Wish you could have great cookouts like your neighbors and friends but don’t have the chops? Help is here. Read on to learn the basics of grills and grilling.
Gas vs. charcoal
Gas grills, which can be powered by either a propane tank or attached directly to a natural gas line, are the most popular for backyard cooking. Their convenience lets you start a fire with the turn of a knob and have a hot grill in less than 15 minutes. The downside to gas cookers is the loss of the nice charcoal flavor obtained with hardwood briquettes.
Charcoal grills can also be relatively easy to use with the aid of a chimney fire starter and lend a woodsier flavor to food. For the accomplished barbecue chef, a charcoal grill provides more opportunity to fine-tune both heat and flame. Use hardwood briquettes for superior grilling.
Techniques, timing and tips
- Make sure the grill is very clean, every time. The easiest cleaning technique is to heat the empty grill to very hot to burn off any pieces of food left behind. Then, use a wire brush to scrape the grill clean. This also sterilizes the grill and removes any lingering flavor or aroma from previous cooking.
- Once the grill is hot and clean, brush cooking oil onto the grill so the food won’t stick or tear.
- Don’t overload the grill with food. If you’re cooking a variety of foods to different degrees of doneness, place on one type of food on the grill at a time (so do all the chicken breasts, then all the burgers, all the rare steaks and then the medium steaks). This is how a professional kitchen manages their grill and it gives you a much more reliable result—plus, it’s less stressful.
- Monitor the grill at all times. Even the best grill may have hot spots. Also remember, it’s easy to overcook food over an open flame.
- Preheat your gas grill at least 15 minutes before you plan to begin cooking.
- When using charcoal briquettes, start the fire at least 30 minutes before you plan to begin cooking. The coals are ready when covered with gray ash.
- A well-laid charcoal fire in a medium-sized (say 22”) grill, will maintain a high temperature for up to 30 minutes.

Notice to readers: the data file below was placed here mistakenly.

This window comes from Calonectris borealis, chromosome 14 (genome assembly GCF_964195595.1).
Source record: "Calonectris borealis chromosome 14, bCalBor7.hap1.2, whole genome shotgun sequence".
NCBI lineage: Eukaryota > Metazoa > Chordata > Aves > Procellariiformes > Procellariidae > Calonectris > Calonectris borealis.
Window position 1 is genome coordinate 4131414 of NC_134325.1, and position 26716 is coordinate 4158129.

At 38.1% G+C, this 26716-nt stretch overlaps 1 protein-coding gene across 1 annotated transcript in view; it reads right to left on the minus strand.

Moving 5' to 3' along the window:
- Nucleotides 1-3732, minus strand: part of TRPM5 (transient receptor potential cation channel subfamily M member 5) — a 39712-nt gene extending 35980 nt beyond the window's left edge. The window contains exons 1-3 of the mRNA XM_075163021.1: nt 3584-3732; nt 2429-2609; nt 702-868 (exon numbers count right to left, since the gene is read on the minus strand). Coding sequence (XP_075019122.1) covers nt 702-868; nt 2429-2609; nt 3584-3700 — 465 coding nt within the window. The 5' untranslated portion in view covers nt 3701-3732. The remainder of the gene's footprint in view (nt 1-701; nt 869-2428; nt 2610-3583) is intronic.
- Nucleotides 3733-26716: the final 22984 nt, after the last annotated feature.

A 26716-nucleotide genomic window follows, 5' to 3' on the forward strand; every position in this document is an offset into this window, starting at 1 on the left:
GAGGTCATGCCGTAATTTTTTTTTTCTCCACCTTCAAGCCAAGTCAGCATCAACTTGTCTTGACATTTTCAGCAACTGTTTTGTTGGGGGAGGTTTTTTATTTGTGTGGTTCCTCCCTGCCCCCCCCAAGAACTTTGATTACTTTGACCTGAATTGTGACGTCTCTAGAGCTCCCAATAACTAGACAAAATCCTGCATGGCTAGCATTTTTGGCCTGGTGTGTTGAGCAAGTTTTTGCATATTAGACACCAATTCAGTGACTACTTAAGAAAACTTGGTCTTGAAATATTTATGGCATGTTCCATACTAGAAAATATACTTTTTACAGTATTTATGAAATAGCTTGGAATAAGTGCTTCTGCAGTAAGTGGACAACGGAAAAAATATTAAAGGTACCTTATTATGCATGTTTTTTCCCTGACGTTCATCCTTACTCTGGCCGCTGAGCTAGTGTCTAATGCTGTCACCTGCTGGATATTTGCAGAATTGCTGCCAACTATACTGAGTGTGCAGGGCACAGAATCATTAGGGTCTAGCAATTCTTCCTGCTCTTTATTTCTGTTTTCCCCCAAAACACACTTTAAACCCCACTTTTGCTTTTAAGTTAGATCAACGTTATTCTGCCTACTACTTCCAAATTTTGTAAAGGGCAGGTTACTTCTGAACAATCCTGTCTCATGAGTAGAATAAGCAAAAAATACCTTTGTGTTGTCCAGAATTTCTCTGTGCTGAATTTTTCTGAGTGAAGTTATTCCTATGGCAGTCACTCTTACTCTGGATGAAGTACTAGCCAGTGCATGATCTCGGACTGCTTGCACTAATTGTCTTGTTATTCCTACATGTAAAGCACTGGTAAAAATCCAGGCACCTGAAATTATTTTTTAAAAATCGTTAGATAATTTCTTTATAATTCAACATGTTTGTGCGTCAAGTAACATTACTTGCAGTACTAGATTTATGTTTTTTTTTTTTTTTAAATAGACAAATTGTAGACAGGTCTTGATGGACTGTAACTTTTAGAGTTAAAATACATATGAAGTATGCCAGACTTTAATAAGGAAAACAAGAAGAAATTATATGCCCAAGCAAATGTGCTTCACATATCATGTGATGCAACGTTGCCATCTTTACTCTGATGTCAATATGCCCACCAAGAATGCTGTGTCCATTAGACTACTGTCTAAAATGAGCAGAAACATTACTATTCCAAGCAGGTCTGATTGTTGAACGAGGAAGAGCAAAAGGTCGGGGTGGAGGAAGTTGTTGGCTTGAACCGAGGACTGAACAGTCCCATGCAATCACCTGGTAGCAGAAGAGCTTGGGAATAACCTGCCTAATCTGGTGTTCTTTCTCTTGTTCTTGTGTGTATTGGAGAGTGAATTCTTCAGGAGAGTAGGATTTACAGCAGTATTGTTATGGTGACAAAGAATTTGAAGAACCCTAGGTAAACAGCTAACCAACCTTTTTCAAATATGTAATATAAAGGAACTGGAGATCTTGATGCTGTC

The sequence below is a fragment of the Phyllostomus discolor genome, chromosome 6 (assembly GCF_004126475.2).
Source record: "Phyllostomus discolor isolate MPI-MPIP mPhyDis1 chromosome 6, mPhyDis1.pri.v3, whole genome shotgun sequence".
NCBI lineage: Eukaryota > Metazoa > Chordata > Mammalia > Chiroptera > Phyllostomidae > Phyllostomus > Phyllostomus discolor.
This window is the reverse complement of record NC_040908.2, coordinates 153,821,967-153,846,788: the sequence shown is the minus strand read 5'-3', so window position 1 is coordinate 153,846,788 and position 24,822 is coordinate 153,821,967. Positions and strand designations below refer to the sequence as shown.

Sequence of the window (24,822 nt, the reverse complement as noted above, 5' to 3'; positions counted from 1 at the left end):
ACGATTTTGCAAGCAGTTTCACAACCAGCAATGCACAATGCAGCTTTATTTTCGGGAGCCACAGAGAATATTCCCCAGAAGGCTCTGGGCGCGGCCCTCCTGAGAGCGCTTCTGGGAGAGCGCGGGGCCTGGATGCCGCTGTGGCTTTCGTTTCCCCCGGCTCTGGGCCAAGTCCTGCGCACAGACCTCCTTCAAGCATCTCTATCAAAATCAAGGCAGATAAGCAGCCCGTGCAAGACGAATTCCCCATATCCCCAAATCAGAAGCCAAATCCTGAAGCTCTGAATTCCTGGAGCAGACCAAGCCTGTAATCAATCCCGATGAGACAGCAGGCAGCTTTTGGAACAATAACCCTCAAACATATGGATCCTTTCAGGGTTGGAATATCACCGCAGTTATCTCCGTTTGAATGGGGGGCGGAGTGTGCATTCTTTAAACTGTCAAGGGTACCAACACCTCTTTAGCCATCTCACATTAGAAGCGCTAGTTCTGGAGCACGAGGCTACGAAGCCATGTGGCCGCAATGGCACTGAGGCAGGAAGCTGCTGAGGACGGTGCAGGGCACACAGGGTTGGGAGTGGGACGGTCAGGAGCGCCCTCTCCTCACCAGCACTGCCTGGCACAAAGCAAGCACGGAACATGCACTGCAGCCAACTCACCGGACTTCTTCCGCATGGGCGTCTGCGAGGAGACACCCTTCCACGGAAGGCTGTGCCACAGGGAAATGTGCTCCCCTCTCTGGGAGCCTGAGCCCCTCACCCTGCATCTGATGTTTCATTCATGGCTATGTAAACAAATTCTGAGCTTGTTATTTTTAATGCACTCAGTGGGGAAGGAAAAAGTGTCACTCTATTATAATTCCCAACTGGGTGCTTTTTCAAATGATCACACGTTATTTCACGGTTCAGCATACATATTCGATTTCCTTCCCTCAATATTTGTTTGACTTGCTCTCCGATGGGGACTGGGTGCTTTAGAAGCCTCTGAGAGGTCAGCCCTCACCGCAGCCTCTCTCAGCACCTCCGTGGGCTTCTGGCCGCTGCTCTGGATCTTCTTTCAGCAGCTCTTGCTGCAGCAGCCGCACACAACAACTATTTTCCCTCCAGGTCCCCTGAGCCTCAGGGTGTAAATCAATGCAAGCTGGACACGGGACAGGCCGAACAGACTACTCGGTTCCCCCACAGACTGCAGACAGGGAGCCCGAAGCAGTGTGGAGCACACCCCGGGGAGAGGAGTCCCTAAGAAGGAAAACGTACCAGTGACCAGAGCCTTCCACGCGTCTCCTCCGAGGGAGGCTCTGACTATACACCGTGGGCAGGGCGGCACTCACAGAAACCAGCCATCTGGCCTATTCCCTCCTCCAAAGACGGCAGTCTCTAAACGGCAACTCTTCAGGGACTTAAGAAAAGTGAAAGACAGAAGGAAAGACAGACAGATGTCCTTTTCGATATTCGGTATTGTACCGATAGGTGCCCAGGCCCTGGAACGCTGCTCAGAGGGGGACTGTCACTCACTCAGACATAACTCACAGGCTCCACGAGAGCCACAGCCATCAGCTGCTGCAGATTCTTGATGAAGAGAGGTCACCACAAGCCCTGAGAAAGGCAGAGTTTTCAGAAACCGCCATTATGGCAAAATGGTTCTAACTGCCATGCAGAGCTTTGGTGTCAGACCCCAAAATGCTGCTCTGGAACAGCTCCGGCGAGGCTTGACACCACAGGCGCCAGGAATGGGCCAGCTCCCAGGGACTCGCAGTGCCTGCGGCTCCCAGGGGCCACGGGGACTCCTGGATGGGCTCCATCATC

- Add water-soaked wood chips (from hardwoods like oak, maple or mesquite) on top of the hot coals to imbue your food with a wonderful smoky flavor.
- Never re-use a marinade in which you have soaked raw meat. If you wish to re-use the marinade, you must first bring it to a boil to kill any bacteria left by the meat.
- Whether using a gas or charcoal barbecue, always use a portable oven thermometer placed on the grill (not the coals) to accurately measure the temperature of the unit.
- Keep a spray bottle of water near the grill to douse unwanted flare-ups that may char the food.
- Lay the coals across an area about 10% larger than the food will take up on the grill. Your bed of coals should be about 3” deep in the center and thin to about 1” at the edges.
Barbecuing vs. grilling: what’s the difference?
In America, these terms are often used interchangeably. But to enthusiasts, there is a world of difference.
Barbecue is achieved by cooking meat (usually pork), with or without seasoning, long and slow over very low heat. 225°F is the temperature most experts cite.
Smoke is an essential element of barbecue and is achieved by adding wood (like alder, apple, hickory, maple, mesquite or pecan) to a charcoal fire (although some people use all wood for their fire).
A dry rub is often applied to the meat before it goes in the smoker. Sauces, on the other hand, are never added during the long slow cooking (although flavors may be injected directly into the meat). Sauces are sometimes added for the last half hour or so of cooking to glaze the meat and give it a nice crust, or bark.
Grilling typically involves direct heat, most often around 500°F, and is done either on a gas or wood/charcoal fire.
Grilling is used to cook meats, fish, fruits and vegetables that benefit from being cooked quickly. Grilled foods acquire a distinct roasted aroma.
Marinades are common, and sauces are typically added at the end of the grilling time to avoid burning or sticking.
Don’t be intimidated by large cuts of meat like beef and pork tenderloin. Cooking them is not difficult to master if you follow the tips below.
- Most roasts benefits from an herb rub before roasting or grilling.
- Let meat come to room temperature before cooking.
- Roasting larger cuts whole (not cut into individual steaks) makes it easier to handle and you can control the degree of doneness more easily.
- Don’t guess whether meat is done or not—always use a meat thermometer. You don’t want to overcook your meat.